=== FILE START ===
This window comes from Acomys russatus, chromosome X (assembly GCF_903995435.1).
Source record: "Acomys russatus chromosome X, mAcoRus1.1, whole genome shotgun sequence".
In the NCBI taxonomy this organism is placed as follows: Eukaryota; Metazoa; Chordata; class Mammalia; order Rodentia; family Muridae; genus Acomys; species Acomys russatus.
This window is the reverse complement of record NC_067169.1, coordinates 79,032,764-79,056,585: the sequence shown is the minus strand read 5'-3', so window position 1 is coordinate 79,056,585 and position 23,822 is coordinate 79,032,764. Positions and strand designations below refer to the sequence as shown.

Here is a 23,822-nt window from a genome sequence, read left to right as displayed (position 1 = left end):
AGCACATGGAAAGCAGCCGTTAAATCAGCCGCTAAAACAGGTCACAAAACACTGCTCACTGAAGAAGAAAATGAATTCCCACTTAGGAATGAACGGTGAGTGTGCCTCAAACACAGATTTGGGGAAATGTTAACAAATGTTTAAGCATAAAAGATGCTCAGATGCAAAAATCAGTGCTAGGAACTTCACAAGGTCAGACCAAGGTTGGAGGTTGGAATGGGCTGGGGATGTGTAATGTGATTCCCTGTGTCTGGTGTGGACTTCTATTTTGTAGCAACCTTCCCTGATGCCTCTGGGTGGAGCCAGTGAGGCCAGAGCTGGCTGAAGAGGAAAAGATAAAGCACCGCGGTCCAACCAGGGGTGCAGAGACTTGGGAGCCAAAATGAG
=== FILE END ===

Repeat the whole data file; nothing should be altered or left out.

This window comes from Acomys russatus, chromosome X (assembly GCF_903995435.1).
Source record: "Acomys russatus chromosome X, mAcoRus1.1, whole genome shotgun sequence".
In the NCBI taxonomy this organism is placed as follows: Eukaryota; Metazoa; Chordata; class Mammalia; order Rodentia; family Muridae; genus Acomys; species Acomys russatus.
This window is the reverse complement of record NC_067169.1, coordinates 79,032,764-79,056,585: the sequence shown is the minus strand read 5'-3', so window position 1 is coordinate 79,056,585 and position 23,822 is coordinate 79,032,764. Positions and strand designations below refer to the sequence as shown.

Here is a 23,822-nt window from a genome sequence, read left to right as displayed (position 1 = left end):
AGCACATGGAAAGCAGCCGTTAAATCAGCCGCTAAAACAGGTCACAAAACACTGCTCACTGAAGAAGAAAATGAATTCCCACTTAGGAATGAACGGTGAGTGTGCCTCAAACACAGATTTGGGGAAATGTTAACAAATGTTTAAGCATAAAAGATGCTCAGATGCAAAAATCAGTGCTAGGAACTTCACAAGGTCAGACCAAGGTTGGAGGTTGGAATGGGCTGGGGATGTGTAATGTGATTCCCTGTGTCTGGTGTGGACTTCTATTTTGTAGCAACCTTCCCTGATGCCTCTGGGTGGAGCCAGTGAGGCCAGAGCTGGCTGAAGAGGAAAAGATAAAGCACCGCGGTCCAACCAGGGGTGCAGAGACTTGGGAGCCAAAATGAG